There are additional layers of security for this type of attack which may take longer to implement. Adding MFA will offer additional protection if the password was to become compromised. Although it’s worth bearing in mind MFA is far from bulletproof.  For example, bolstering endpoint security to help secure clients and protect against malware. Admins can also roll out new OS features like virtualization-based security (VBS) in modern Windows OSes. With VBS, Windows holds secrets in a protected space.   

3. Kerberoasting 

Kerberoasting is an attack targeting service accounts in Active Directory Domain Services. An attacker carries out a Kerberoasting attack by gaining initial access to the network — this could be through a low-privileged or standard user account. They then request a service ticket for high-level service accounts from the Key Distribution Center (KDC) in Active Directory.  

The KDC will reply with a ticket for the service account encrypted with the service account’s password. The attacker can then extract the service account from the memory of the local machine they have compromised. After extracting the encrypted ticket, they take it offline and attempt to crack the password using password-cracking software. It’s highly effective since service accounts often have high privileges and permissions, and attacking the password offline has less risk of detection. 

Tactics to help defend against kerberoasting: 

  • Implement strong password policies – use complex and strong passwords for service accounts. Continuously scan for compromised passwords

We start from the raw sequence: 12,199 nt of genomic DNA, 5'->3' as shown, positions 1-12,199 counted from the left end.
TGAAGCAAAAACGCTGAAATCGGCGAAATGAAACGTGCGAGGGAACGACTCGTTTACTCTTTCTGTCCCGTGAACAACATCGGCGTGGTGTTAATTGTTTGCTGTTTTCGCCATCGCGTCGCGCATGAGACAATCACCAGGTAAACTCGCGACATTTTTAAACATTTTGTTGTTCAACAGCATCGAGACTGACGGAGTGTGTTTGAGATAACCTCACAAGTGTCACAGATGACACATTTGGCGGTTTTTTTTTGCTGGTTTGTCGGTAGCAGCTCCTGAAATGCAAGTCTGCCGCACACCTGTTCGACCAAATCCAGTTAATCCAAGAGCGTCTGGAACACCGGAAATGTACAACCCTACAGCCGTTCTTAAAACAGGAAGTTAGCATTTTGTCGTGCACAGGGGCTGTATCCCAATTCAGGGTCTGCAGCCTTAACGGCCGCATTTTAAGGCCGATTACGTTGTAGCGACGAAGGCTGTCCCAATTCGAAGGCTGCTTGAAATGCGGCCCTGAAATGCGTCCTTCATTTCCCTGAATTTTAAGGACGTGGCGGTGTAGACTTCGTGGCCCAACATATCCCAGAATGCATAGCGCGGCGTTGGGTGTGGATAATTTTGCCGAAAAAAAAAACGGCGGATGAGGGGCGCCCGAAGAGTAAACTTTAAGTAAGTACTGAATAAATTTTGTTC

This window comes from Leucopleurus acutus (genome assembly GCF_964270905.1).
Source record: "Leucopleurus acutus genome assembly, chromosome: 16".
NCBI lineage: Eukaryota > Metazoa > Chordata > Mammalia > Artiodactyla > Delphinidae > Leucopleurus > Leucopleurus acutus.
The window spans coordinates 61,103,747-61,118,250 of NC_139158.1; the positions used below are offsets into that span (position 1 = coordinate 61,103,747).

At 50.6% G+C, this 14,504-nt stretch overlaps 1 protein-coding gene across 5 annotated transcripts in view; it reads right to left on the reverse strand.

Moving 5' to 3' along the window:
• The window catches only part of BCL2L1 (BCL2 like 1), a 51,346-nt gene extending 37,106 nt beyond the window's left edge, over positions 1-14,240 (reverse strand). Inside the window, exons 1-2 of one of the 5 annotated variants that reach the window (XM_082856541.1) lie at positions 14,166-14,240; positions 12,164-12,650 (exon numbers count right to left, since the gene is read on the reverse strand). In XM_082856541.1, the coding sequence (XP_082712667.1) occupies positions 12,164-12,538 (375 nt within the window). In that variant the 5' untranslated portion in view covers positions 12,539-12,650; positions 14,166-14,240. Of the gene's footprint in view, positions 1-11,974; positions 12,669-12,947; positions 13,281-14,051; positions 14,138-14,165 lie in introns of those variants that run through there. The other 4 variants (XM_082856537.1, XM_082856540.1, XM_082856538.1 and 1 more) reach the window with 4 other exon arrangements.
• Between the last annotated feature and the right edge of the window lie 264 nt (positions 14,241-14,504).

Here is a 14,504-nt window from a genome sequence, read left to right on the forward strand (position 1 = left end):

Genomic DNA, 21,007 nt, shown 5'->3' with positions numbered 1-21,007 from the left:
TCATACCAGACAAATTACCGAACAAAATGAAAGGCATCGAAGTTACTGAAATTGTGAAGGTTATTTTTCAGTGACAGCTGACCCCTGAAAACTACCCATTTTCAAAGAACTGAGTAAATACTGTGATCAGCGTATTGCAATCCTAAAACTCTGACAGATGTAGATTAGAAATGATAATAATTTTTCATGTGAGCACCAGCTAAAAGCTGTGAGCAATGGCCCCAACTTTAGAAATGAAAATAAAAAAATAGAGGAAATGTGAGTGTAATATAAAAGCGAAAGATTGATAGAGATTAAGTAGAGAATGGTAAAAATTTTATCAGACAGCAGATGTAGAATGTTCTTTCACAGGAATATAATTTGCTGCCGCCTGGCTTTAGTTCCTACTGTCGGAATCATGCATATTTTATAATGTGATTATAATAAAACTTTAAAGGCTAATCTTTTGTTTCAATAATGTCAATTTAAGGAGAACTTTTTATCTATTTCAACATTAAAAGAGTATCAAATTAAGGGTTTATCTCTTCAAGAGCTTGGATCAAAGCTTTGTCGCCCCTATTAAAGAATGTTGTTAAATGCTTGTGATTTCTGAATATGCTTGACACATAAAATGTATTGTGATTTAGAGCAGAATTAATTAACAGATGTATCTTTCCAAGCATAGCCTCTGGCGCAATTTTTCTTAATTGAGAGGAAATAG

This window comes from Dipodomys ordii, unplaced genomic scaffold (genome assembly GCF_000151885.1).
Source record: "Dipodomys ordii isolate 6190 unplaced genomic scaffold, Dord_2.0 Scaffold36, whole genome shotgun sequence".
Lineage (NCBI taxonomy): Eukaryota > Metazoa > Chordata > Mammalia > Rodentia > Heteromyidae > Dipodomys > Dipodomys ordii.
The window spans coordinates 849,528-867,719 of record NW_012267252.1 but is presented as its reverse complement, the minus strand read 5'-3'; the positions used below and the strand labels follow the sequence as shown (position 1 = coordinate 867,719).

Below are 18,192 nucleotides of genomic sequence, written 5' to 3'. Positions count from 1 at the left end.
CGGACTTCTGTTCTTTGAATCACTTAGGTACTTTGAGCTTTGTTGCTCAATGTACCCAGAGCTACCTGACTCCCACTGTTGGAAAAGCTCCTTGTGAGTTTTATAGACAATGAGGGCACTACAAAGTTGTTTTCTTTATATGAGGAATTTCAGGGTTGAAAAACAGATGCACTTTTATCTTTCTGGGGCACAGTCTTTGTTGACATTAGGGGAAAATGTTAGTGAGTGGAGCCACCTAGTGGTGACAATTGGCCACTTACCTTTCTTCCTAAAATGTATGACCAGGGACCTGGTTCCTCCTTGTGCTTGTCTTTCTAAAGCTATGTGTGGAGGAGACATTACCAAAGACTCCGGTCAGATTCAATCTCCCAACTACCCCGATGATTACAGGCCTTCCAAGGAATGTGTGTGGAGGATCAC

• Regularly change service account passwords. By stopping accounts and passwords from becoming stale, it’s less likely that an attacker will be able to use an old ticket. However, this is only really practical when you have an effective third party solution to manage the process  
  • Monitor the network for service account ticket requests – look for abnormal patterns in service ticket requests 
  • Make sure password polices are applied to stale and inactive accounts, as well as active and privileged accounts 

4. DCSync attacks 

Domain controllers that host Active Directory Domain Services synchronize changes through replication. An attacker can imitate this replication process of a domain controller. They do this by using the GetNCChanges request to capture credential hashes from the primary domain controller. Tools such as Mimikatz, which are freely available and open-source, allow this attack to be carried out easily. 

Defensive measures against DCSync attacks: 

  • Make sure to have strong security rules for domain controllers. Keep important accounts safe by using strong passwords 
  • Purge your Active Directory of stale and inactive accounts, including those used for services 
  • Vigilantly track modifications to domain groups and other related activities